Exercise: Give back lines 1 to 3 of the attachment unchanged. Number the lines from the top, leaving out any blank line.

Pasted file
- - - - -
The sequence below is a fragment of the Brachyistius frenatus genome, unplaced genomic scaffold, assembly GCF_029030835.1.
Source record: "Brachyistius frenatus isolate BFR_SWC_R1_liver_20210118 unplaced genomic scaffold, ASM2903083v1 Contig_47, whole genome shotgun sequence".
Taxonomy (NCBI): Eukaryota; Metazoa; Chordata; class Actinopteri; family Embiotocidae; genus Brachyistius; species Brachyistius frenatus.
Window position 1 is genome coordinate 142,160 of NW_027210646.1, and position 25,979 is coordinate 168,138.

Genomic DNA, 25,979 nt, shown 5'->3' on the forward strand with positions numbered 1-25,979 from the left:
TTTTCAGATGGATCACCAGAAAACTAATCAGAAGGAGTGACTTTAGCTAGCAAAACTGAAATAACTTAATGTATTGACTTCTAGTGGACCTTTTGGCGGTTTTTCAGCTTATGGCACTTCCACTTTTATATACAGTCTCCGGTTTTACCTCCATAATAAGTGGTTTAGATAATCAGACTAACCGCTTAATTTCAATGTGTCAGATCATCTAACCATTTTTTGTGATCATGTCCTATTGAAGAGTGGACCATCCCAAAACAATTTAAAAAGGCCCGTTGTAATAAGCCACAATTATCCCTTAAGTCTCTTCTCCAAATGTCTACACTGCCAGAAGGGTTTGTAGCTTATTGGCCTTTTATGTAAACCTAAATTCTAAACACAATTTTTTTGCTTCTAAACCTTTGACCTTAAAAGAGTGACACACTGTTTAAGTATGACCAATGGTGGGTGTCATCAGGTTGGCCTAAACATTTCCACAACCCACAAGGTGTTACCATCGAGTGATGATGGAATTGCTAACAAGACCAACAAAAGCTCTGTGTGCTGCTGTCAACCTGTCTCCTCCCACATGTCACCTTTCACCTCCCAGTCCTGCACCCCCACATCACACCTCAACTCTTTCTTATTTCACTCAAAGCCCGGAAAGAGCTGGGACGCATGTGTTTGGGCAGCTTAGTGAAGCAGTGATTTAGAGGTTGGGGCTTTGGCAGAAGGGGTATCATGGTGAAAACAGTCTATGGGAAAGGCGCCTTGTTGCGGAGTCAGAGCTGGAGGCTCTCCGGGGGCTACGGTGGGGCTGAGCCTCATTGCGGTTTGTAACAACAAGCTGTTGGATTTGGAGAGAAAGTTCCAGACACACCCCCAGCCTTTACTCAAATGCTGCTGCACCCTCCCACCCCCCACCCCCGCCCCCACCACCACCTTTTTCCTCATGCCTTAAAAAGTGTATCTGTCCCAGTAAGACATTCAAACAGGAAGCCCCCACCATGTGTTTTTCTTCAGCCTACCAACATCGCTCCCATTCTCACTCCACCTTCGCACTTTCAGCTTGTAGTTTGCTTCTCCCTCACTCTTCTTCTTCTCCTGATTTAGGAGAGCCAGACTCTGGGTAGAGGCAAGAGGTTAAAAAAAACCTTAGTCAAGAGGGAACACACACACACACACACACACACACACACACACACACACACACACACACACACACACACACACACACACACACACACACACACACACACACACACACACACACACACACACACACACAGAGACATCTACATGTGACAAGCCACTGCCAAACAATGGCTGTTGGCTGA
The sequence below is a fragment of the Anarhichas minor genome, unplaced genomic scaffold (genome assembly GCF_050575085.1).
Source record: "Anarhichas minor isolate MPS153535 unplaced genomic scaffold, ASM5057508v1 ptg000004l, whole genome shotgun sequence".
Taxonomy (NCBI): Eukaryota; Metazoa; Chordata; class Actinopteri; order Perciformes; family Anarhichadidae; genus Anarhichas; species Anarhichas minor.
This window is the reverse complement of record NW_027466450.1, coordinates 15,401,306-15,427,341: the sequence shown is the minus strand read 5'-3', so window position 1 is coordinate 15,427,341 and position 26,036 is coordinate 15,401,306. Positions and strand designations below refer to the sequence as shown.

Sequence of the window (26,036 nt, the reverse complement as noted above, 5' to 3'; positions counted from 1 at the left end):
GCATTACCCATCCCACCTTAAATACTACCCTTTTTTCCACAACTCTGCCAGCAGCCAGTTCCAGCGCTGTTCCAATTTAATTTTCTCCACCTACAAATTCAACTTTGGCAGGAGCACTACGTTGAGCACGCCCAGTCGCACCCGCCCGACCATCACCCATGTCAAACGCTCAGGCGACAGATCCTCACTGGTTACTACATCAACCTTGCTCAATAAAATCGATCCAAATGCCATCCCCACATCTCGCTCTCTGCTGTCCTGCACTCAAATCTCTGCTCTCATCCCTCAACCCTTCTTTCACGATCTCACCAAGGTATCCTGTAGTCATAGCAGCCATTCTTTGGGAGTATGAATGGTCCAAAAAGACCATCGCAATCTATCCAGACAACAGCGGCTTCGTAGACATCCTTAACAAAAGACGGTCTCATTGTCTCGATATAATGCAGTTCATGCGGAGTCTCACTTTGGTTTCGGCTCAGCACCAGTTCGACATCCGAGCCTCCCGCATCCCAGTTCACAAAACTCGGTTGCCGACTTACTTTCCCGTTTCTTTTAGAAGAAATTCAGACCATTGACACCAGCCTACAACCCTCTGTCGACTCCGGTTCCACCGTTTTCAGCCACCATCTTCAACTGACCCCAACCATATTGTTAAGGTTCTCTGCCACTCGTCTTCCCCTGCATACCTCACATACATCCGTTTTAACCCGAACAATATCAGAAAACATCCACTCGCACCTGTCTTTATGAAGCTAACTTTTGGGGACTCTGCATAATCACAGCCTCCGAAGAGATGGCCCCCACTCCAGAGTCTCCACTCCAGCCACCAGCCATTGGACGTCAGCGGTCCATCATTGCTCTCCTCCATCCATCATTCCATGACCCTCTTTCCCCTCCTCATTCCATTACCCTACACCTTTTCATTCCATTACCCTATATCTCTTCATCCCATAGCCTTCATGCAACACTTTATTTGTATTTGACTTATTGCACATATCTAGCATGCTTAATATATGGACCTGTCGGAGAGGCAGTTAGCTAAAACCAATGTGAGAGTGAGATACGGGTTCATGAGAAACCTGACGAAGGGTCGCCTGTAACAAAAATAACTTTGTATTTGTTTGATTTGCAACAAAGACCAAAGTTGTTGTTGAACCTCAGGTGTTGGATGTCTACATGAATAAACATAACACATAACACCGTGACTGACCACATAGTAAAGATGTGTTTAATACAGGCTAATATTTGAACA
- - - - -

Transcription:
The sequence below is a fragment of the Brachyistius frenatus genome, unplaced genomic scaffold, assembly GCF_029030835.1.
Source record: "Brachyistius frenatus isolate BFR_SWC_R1_liver_20210118 unplaced genomic scaffold, ASM2903083v1 Contig_47, whole genome shotgun sequence".
Taxonomy (NCBI): Eukaryota; Metazoa; Chordata; class Actinopteri; family Embiotocidae; genus Brachyistius; species Brachyistius frenatus.